In an attempt to break a deadlock that has held back the exploitation of one of Mumbai Highs proven oil finds for 17 years, the oil ministry has taken the call to scrap all earlier arrangements and go for fresh auction of the controversial Ratna oil block in the area, reports Pranab Dhal Samanta in New Delhi. While the law ministry is of the view that the government cannot go back on its earlier decision, the oil ministrys problem is the deals price is no longer viable.
The wheels are expected to move now after the petroleum ministry's stand to go for fresh auction. The matter will also go to the Cabinet, where a call would have to be taken on the legal implications of reversing an earlier decision.
In 1996, the Ratna and R-series oil fields were given to Essar at about $800 million. As of now, sources said, with proven resources of about 900 million barrels, the cost based on current oil prices would be close to $9 billion. Government sources said it would be difficult to award the contract at old prices and the company is against any price revision.
This, in effect, would mean scrapping the 1996 Cabinet decision to award the contract to Essar based on an open bid for 12 blocks in Mumbai High. Of these, 11 contracts were signed but this one could not be executed after certain doubts developed on the financial viability of the contracting company as well as other unresolved technical issues.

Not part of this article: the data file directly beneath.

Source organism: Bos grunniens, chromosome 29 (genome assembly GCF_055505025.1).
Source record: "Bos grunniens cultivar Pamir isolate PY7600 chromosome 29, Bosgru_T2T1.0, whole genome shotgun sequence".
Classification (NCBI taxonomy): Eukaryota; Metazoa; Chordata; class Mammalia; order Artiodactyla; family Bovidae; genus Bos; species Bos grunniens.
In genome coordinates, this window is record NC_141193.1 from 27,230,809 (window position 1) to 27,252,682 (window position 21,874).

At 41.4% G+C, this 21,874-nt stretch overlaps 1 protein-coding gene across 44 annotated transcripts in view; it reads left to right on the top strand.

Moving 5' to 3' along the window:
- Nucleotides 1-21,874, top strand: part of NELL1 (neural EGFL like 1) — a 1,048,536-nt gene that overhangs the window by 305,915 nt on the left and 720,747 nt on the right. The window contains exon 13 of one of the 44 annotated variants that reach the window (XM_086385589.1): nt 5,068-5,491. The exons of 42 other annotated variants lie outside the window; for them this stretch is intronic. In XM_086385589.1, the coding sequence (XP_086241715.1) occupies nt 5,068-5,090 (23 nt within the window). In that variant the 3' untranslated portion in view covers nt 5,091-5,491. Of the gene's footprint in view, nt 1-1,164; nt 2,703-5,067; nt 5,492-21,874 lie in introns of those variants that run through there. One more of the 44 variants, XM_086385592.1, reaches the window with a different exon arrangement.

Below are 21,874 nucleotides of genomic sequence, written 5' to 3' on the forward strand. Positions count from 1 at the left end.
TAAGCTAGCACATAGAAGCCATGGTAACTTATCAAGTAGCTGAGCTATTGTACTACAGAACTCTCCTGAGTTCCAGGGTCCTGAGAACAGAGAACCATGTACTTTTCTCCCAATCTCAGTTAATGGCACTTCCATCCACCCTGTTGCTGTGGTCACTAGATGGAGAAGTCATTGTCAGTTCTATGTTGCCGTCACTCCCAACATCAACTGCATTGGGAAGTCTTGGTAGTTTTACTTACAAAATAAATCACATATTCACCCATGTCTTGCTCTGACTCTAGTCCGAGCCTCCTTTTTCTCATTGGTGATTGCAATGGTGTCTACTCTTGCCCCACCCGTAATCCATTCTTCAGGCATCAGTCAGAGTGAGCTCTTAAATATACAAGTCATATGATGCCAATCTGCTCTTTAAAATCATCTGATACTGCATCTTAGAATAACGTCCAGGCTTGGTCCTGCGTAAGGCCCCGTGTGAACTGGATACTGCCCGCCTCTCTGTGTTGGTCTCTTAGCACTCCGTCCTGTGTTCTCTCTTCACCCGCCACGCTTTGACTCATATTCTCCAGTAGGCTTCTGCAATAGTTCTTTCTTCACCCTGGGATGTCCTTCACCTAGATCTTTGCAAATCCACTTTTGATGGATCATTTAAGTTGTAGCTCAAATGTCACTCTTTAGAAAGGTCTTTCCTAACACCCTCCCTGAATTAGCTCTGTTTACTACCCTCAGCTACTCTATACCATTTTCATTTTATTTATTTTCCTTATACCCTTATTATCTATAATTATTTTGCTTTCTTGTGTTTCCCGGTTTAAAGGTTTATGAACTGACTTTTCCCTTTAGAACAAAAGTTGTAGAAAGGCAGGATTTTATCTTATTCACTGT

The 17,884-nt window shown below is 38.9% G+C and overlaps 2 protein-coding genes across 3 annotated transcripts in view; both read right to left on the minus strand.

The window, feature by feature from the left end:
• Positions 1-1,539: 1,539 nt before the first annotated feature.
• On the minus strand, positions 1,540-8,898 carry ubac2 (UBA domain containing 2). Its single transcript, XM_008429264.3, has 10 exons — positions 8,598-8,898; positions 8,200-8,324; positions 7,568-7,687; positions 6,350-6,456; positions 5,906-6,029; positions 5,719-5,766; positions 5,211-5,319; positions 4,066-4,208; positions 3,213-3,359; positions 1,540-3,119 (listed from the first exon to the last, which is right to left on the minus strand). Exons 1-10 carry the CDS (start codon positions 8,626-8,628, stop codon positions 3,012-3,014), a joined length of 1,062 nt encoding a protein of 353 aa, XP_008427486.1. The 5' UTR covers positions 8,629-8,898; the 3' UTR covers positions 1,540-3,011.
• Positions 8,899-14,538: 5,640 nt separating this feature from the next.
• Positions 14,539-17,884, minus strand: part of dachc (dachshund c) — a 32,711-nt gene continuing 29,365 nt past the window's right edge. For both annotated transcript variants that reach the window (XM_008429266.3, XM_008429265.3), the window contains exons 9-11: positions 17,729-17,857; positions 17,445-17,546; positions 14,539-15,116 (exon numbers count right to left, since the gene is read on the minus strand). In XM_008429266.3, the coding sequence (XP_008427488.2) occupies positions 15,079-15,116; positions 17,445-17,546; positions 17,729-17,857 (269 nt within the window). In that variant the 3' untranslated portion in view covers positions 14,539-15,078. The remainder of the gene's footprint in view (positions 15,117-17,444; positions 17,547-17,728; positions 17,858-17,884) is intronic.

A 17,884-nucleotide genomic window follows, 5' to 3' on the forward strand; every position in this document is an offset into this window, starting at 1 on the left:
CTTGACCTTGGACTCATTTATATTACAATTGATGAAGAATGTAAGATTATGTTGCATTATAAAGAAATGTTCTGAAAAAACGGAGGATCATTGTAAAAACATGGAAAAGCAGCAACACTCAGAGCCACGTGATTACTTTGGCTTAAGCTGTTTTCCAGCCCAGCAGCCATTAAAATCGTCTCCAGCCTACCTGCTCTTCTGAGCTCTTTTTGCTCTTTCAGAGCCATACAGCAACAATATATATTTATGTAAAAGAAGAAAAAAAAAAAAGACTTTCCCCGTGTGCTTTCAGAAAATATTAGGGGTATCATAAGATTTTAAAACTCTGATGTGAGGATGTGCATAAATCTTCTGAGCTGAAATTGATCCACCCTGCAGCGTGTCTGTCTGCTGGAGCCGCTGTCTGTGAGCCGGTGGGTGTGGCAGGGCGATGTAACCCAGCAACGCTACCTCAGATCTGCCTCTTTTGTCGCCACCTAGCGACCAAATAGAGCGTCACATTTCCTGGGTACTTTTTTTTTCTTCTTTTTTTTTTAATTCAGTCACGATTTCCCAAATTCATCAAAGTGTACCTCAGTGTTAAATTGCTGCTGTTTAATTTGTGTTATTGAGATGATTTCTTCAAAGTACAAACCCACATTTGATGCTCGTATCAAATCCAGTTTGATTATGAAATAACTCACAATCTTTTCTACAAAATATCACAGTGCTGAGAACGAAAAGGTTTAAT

With oil accounting for the majority share of the country's import bill, sources said, a way had to be found out to start exploration in this block than be locked in an unending controversy. All these 12 blocks were found by the ONGC and then put up for bid with ONGC continuing to keep 40 per cent share in each block.
For about four years after the Cabinet decision, the deal with Essar just could not take off due to a series of allegations and investigations, including that the company allegedly leveraged the oil block to obtain loans before the production sharing contract was signed.
When finally many of these issues were settled, considerable time had passed and oil prices had soared. This put the government in a fix as agreeing to settle at old prices would have attracted political controversy. The Cabinet Secretary was asked to find a solution. Through the last decade, sources said, various options were discussed but an agreement could not be reached because of pricing issues. This deadlock meant that one of the few proven oil resources of the country unexploited.